This whole “Let’s work together” approach is wonderful, but let’s face facts here. The only reason why I’d want to work together with a real estate agent is if he or she knows shit that I don’t. If she knows as much (or as little) as I do about the market, about the neighborhood, about the house, about zoning regulations, tax rates, school quality, etc. etc. — then why bother? Just because I need another ignorant opinion? Because I’m just itching to give away 6% of the sale price?
Even in the Cluetrain world, there is a value to expertise. It would be extreme folly to believe otherwise.
The challenge frankly isn’t to make the jump from the so-called Culture of Arrogance to a Culture of Collaboration. The challenge is to go from Culture of Arrogance to Culture of Conversation — conversation in which one side is an expert, does know things the other does not, and is not going to take advantage of that fact to peddle some weakass bulltwaddle. Not triangulation and obfuscation, but honesty and authenticity, rooted in expert knowledge and experience.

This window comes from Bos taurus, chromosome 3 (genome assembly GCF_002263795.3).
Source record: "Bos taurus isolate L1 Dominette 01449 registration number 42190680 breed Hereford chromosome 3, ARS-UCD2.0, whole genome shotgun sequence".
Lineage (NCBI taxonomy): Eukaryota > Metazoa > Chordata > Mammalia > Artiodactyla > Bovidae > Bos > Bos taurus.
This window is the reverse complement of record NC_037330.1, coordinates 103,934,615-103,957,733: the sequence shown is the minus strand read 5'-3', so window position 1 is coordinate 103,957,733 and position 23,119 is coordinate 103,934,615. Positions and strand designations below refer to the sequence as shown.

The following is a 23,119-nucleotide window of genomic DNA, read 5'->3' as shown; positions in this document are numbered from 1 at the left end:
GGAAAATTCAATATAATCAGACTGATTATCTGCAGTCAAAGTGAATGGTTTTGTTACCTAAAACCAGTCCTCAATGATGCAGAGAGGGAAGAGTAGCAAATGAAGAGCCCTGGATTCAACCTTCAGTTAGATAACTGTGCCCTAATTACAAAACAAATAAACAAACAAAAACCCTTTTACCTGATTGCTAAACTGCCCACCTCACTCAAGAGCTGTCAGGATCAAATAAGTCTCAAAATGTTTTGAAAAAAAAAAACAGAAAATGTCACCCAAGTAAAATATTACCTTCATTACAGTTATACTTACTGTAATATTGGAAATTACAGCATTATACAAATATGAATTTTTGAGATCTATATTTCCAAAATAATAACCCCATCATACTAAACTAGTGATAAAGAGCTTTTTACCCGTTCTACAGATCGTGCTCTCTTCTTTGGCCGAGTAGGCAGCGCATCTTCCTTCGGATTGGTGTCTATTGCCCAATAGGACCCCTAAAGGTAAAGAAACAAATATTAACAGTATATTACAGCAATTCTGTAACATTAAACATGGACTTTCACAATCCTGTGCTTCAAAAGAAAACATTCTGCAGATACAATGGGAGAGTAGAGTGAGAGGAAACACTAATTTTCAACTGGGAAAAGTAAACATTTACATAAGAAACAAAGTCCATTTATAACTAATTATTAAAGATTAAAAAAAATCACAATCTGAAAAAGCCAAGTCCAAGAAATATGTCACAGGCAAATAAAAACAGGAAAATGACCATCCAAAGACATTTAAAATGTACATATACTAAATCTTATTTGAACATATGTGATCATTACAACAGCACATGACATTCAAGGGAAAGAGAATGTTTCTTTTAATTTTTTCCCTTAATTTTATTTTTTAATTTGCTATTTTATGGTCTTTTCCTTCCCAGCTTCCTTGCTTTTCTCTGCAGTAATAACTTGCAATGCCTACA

At the end of the day, the American people want to elect someone they can trust, someone they believe is an expert in things that they themselves are not, and someone they think can get things done for them. The same with homeowners and home buyers. They want to work with someone they believe is an expert, someone they can trust, and someone they believe can get things done for them.
You can get there in three ways.
Microtrend-em, figure out what they want to hear, and tell them whatever lies you need to tell.
Or you can make a cult of personality out of yourself, speak in big empty words — “Yes, You Can Renovate This Fixer Upper!”, or maybe “This Neighborhood Represents Hope and Change for You!” — and hope they’re just blinded by your personal charisma.
Or, you can become an expert, and without condescension, without obfuscation, just have a conversation with them about their needs, their hopes, and tell them the truth and advise them as best as you can.
I know which agent I would hire; and so do you, I think.